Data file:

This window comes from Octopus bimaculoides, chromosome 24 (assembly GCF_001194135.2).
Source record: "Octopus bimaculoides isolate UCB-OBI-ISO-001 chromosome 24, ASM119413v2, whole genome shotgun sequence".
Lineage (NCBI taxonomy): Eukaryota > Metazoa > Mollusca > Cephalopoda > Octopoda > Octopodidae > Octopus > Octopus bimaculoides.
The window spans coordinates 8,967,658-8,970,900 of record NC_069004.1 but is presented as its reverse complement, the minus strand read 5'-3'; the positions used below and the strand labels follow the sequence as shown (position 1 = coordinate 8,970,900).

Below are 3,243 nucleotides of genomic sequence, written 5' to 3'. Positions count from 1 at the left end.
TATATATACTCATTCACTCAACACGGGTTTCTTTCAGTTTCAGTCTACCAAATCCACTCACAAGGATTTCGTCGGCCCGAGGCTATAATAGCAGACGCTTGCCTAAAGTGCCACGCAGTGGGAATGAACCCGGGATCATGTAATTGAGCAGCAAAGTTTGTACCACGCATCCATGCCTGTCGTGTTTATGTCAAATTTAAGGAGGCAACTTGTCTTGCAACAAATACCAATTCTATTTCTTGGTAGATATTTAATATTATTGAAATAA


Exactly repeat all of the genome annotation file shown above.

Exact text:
This window comes from Octopus bimaculoides, chromosome 24 (assembly GCF_001194135.2).
Source record: "Octopus bimaculoides isolate UCB-OBI-ISO-001 chromosome 24, ASM119413v2, whole genome shotgun sequence".
Lineage (NCBI taxonomy): Eukaryota > Metazoa > Mollusca > Cephalopoda > Octopoda > Octopodidae > Octopus > Octopus bimaculoides.
The window spans coordinates 8,967,658-8,970,900 of record NC_069004.1 but is presented as its reverse complement, the minus strand read 5'-3'; the positions used below and the strand labels follow the sequence as shown (position 1 = coordinate 8,970,900).

Below are 3,243 nucleotides of genomic sequence, written 5' to 3'. Positions count from 1 at the left end.
TATATATACTCATTCACTCAACACGGGTTTCTTTCAGTTTCAGTCTACCAAATCCACTCACAAGGATTTCGTCGGCCCGAGGCTATAATAGCAGACGCTTGCCTAAAGTGCCACGCAGTGGGAATGAACCCGGGATCATGTAATTGAGCAGCAAAGTTTGTACCACGCATCCATGCCTGTCGTGTTTATGTCAAATTTAAGGAGGCAACTTGTCTTGCAACAAATACCAATTCTATTTCTTGGTAGATATTTAATATTATTGAAATAA